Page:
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humor: oct 29 -- HunGRY? Don't be anGRY!
Nick's G-Rated Humor List
-GRY -GRY -GRY -GRY -GRY
wow -- I never
knew all this!
-GRY -GRY -GRY -GRY -GRY
James Polley suggests a look at the web site
Thanks, James -- I haven't looked there yet ----
Maurice Boardman sends the idea that perhaps the puzzle was posed by a
Hittite with an Oriental accent, and the third word is... UGRY. Let's not
dignify that one with a comment! :-)
RUSSELL_MITCHELL replies succinctly --- Lauren M.,
You have been cheated by a bad riddle.
The riddle should read something like:
"Two words 'hungry' and 'angry' end in -gry. There are three words
in the English language. The third word is one everyone knows and
uses everyday. Name the third word."
Actually, there are many obscure words that end in -gry.
The riddle's answer has nothing to do with these words.
If you ignore the first sentence, you find that, indeed,
there are three words in "the English language." The third
word is language which we use daily and all know and [use].
Lisa & Scott Walter send essentially the same answer
explaining it in more detail. They insist that the
wording of the original riddle -- which is over 20
years old -- has been garbled over time, leading to
its near 'urban legend' status.
John LeProhon teases Lauren with :
In Arkansas there are a few of other words ending in "gry".
Agry as in, "I agry, you are gittin' fat."
Degry as in, "If the weather will cool down a
degry or two I wouldn't sweat so much."
Piggry as in, "At Thanksgiving we see who
can be more piggry than the other."
The truth is there are at least three other "real" words ending in "gry".
Aggry, a glass bead found buried in the earth in Ghana.
Puggry, a light scarf wound around a hat or helmet
to protect the head from the sun.
Meagry, of meager appearance.
Lauren M. was had by the riddle. The answer has
nothing whatsoever to do with words ending in "gry".
Dissect the riddle carefully ..........
From: Jenny Power
Subject: response to word riddle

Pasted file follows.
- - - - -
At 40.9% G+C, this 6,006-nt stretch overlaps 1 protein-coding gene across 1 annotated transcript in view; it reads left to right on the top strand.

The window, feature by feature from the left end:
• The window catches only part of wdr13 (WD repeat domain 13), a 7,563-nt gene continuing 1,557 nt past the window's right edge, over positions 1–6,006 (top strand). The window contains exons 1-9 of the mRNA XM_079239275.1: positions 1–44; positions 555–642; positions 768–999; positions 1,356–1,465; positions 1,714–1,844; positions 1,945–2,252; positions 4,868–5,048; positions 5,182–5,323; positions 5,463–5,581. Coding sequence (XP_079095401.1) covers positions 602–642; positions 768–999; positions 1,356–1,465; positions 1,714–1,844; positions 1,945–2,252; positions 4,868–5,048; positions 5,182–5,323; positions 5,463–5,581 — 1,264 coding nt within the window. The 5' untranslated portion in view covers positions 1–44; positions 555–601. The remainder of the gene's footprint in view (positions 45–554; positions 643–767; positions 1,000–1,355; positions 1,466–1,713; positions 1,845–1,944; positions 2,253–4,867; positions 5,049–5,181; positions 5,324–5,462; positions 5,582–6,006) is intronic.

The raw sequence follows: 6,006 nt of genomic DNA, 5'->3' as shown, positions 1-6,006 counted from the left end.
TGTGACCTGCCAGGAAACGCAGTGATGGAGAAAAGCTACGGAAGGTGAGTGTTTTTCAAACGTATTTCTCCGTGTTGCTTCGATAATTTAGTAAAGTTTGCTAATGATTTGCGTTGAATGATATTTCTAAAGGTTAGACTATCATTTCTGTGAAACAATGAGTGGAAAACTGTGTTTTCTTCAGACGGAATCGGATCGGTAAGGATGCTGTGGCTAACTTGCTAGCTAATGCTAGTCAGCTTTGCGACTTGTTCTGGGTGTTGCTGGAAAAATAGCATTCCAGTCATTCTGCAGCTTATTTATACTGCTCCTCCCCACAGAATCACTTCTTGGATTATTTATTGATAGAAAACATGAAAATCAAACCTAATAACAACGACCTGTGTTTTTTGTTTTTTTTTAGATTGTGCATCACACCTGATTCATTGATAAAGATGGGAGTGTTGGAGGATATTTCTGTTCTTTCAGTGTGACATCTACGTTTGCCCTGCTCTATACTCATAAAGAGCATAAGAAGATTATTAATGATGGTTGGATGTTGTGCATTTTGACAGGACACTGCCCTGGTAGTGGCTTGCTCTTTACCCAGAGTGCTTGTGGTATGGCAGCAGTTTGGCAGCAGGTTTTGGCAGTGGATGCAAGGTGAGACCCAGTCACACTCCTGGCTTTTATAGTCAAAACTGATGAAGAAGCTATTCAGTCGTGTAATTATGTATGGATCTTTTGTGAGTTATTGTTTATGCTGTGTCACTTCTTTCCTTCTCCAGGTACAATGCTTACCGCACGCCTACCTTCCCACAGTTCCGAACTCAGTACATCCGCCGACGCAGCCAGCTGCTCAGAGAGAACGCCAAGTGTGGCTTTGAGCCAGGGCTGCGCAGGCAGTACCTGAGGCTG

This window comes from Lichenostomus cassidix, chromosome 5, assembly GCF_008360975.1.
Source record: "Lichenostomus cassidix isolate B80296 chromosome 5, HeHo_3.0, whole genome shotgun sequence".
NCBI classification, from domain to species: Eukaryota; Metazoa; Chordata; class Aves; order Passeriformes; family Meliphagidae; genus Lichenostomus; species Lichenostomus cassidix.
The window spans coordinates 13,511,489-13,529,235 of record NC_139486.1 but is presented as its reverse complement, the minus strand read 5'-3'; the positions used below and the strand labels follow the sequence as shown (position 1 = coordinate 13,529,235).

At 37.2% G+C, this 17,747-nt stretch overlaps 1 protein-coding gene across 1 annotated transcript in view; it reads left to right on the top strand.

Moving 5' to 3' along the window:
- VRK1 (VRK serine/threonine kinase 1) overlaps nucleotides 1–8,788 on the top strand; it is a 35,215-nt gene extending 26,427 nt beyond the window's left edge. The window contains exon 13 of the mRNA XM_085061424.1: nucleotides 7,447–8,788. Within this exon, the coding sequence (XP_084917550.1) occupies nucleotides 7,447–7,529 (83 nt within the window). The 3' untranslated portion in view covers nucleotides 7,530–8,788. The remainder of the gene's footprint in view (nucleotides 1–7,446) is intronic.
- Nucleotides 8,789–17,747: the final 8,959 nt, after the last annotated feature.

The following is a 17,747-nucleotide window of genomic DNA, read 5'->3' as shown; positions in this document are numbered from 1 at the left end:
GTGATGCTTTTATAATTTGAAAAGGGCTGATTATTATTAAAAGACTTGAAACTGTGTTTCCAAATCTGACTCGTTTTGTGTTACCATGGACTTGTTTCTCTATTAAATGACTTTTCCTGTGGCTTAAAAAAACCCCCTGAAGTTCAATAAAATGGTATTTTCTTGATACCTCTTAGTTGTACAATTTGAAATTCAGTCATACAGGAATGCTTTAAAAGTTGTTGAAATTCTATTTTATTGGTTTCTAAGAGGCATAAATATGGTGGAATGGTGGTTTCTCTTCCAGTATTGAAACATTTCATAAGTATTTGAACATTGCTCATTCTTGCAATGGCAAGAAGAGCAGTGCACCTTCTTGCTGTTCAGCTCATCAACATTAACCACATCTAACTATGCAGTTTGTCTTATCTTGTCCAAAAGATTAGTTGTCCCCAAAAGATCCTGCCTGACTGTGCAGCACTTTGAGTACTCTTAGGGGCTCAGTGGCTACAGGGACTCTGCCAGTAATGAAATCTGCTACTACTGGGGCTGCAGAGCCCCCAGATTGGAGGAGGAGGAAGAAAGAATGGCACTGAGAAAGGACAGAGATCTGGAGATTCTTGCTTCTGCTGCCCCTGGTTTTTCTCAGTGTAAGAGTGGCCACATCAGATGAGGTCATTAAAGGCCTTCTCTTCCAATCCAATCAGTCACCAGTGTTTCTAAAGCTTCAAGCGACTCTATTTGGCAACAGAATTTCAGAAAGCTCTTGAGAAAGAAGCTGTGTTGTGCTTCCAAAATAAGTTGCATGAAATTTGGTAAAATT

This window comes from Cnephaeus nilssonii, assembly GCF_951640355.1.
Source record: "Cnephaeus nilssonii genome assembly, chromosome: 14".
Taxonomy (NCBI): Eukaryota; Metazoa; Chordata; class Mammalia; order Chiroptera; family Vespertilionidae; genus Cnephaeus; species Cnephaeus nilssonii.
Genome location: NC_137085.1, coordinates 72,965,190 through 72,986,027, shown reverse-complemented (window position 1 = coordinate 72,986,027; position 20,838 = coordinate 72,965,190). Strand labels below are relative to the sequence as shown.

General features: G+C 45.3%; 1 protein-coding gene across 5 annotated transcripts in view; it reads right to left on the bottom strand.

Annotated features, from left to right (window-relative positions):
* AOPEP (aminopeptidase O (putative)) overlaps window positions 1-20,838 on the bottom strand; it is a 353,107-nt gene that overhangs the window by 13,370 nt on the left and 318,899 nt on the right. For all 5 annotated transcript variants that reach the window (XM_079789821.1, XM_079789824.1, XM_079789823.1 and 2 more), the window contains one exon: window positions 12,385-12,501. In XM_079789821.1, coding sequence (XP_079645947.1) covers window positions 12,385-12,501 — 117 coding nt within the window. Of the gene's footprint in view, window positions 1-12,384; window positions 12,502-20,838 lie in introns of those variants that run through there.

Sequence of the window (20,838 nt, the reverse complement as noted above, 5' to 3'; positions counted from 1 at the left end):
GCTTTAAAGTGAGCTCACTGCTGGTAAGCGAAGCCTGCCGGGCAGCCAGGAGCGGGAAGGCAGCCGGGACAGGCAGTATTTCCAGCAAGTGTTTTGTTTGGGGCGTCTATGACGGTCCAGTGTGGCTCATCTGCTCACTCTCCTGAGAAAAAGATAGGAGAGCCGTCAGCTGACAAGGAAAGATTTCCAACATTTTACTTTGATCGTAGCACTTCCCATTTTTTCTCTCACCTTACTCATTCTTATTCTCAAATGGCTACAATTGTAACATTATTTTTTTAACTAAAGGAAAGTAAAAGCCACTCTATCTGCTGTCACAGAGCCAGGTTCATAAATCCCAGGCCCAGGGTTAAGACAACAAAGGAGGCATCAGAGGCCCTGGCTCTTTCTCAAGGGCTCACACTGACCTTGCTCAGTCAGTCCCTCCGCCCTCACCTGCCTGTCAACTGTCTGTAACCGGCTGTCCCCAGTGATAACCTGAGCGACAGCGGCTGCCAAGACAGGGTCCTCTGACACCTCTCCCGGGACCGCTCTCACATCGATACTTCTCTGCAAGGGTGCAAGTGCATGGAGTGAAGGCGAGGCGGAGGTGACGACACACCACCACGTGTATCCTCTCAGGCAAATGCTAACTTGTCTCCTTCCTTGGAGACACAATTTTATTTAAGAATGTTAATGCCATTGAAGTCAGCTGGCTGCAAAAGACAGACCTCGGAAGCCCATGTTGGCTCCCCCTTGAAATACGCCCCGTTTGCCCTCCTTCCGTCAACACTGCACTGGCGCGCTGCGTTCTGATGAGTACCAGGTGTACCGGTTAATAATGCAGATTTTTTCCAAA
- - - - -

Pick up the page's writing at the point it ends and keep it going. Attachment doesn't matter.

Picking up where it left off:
In reply to your riddle:
There are a few English words that end in -gry,
including but not limited to the following words in our dictionary:
There are several more you can find in the Oxford English Dictionary
<http://www.dictionary.com/bookstore/oed.html>, dialect dictionaries,
gazetteers <http://www.dictionary.com/cgi-bin/dict.pl?term=gazetteer> and
but none of them are common.
A English fanatic, Jenny
Jennifer Morrison sends an essay she found
but it does not have the author's name attached.
This Riddle Isn't Letter-Perfect
They're ba-a-a-a-ck -- the readers and listeners who write or e-mail or
call or stop me on the street to ask: "There are three words in the English
language that end in g-r-y. Two of them are angry and hungry. What is the
The greatest service I can perform for the American people is to announce
here that the -gry question is one of the most outrageous and time-wasting
linguistic hoaxes in our nation's history. The poser slithered onto the
American scene in 1975 on the Bob Grant radio talk show on WMCA in New York
City. I've tried to bury -gry before, but it keeps rising, like some angry,
hungry monstrosity from Tales From the Crypt.
The answer to the infernal question is that there is no answer, at least no
satisfactory answer. I advise anybody who happens on the angry+hungry+?
poser to stop burning time and to move on to a more productive activity,
like counting the number of angels on the head of a pin or the decreases in
our property taxes.
There are at least 50 -gry words in addition to angry and hungry, and every
one of them is either a variant spelling, as in augry for augury, begry for
beggary and bewgry for buggery, or ridiculously obscure, as in anhungry, an
obsolete synonym for hungry; aggry, a kind of variegated glass bead much in
use in the Gold Coast of West Africa; puggry, a Hindu scarf wrapped around
the helmet or hat and trailing down the back to keep the hot sun off one's
neck; or gry, a medieval unit of measurement equaling one-tenth of a line.
[balance of essay deleted by Nick]
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